Blog: May 2015
If you’re reading this, I can only assume that the world did not come to an end. Predictions of imminent doom have been circulating around as a result of Google’s algorithm change this spring, which has promised to upend search engine ranking as we know it. Hopefully you’ve escaped the destruction, but if your site is scattered amongst the ruins of the “mobilepocalypse”, I may have a rope to pull you out of the debris.
OK, I’m probably taking a few dramatic liberties here. If you’re not a nerd like me and don’t keep up with search engine news, the biggest story of 2015 has been the change that Google has made to its search engine ranking “signals” (basically, the various factors that are fed into their formula to determine ranking). That update is a simple one, but it’s unfortunately a change that many web site owners are unprepared for.
What is it? Essentially, Google has added “mobile-friendliness” as a substantial ranking signal to its search algorithm. At a very basic level, that means that if your site is “friendly” to mobile users, you may see a ranking boost; conversely, if you don’t have a mobile-friendly site, you might see your ranking decline.
I use the terms “may” and “might” because Google doesn’t really explicitly state when and where the mobile-friendly assessment will directly impact ranking. Google has made it clear that mobile-friendliness should affect mobile rankings (in other words, a search from your phone or tablet), because they want to make sure that a mobile user gets to a page that is friendly. But Google has also made it clear that mobile-friendliness won’t trump good content – in the words of a Google spokesperson, “if a page with high-quality content is not mobile-friendly, it could still rank high if it has great content for the query.”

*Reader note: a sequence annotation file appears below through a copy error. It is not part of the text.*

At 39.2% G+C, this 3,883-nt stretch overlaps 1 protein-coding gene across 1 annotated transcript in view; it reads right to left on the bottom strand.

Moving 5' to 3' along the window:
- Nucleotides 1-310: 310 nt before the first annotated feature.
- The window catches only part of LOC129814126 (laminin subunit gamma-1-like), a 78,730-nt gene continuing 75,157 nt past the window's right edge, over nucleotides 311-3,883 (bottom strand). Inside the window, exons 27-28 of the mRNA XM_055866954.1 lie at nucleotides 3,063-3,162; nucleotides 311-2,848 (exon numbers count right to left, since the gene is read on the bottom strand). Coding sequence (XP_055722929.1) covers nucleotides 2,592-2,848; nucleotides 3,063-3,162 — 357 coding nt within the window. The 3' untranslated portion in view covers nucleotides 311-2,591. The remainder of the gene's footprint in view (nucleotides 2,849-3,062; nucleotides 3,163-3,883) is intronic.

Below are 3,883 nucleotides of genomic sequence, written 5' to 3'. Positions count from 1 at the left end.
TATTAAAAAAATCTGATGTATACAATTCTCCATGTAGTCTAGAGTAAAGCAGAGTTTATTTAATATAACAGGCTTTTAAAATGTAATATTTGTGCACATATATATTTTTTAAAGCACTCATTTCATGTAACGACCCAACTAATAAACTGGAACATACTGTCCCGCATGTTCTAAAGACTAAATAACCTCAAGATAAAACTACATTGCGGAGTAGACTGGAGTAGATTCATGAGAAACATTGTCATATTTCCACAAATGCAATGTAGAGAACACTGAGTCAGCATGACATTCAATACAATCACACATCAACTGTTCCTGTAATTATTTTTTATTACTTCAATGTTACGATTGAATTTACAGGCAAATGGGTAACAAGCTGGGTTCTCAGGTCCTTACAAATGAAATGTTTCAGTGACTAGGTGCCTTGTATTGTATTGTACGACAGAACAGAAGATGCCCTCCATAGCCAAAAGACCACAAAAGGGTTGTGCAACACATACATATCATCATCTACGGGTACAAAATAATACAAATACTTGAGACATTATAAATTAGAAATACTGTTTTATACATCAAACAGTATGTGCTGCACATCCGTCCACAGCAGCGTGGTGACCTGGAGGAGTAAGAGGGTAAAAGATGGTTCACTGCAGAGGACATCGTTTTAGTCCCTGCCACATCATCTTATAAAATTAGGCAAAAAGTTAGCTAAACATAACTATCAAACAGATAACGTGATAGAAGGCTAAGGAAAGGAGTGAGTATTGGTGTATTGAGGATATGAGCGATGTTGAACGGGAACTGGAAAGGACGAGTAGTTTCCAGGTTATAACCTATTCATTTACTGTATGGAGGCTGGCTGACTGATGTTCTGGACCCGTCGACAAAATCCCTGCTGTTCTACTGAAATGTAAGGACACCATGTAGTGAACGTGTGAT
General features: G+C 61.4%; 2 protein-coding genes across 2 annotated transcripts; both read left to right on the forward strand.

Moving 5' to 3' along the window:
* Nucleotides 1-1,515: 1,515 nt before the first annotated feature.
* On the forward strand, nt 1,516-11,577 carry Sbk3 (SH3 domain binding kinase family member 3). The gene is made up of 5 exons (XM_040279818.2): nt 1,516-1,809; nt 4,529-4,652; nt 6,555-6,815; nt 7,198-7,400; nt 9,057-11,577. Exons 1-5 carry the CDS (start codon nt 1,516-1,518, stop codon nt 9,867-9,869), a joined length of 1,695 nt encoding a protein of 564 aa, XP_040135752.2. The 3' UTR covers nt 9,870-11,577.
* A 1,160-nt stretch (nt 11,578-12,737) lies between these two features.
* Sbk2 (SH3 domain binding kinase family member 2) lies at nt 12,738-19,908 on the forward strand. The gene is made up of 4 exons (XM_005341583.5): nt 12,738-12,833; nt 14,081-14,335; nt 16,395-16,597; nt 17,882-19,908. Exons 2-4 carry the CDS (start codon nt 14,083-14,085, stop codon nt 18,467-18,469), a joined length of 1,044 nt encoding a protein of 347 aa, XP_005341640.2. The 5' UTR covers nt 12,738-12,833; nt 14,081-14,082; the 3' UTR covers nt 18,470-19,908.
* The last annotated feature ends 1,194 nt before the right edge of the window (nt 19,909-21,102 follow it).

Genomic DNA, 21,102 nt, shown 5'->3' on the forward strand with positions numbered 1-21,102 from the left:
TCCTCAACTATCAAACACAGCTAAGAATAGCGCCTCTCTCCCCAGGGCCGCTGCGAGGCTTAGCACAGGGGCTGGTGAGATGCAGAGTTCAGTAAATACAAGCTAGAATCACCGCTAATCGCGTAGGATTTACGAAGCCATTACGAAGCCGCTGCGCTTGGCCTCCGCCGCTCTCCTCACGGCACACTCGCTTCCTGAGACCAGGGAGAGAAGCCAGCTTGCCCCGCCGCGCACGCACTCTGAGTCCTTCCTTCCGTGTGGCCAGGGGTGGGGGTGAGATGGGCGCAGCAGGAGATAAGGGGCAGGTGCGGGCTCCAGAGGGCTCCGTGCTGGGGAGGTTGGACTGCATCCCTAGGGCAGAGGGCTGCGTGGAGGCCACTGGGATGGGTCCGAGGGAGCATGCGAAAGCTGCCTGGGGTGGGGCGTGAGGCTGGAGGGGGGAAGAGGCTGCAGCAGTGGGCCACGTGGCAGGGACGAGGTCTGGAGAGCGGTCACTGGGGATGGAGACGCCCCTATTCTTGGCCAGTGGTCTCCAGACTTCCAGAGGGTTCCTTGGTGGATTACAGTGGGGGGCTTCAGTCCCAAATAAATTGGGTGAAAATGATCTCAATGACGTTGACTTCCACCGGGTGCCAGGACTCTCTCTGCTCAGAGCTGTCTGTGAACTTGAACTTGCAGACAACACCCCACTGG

What all that means is that you might see a ranking drop if your site isn’t mobile-friendly, and that you’re probably more likely to see a ranking drop for mobile searches, assuming your content isn’t otherwise more compelling than your competitors’. For any given business, it’s hard to tell whether this will have much impact, but you shouldn’t ignore it. It might even affect you more than you think it could.
Why? Because, whether you’re aware or not, a big chunk of searches for your site are likely coming from a mobile device. Worldwide, mobile web usage averages anywhere from 40–50 percent, depending on whom you ask. For our clients, mobile usage isn’t quite that high, but it’s getting there – 35–45 percent mobile traffic is not unusual for a promotional products web site.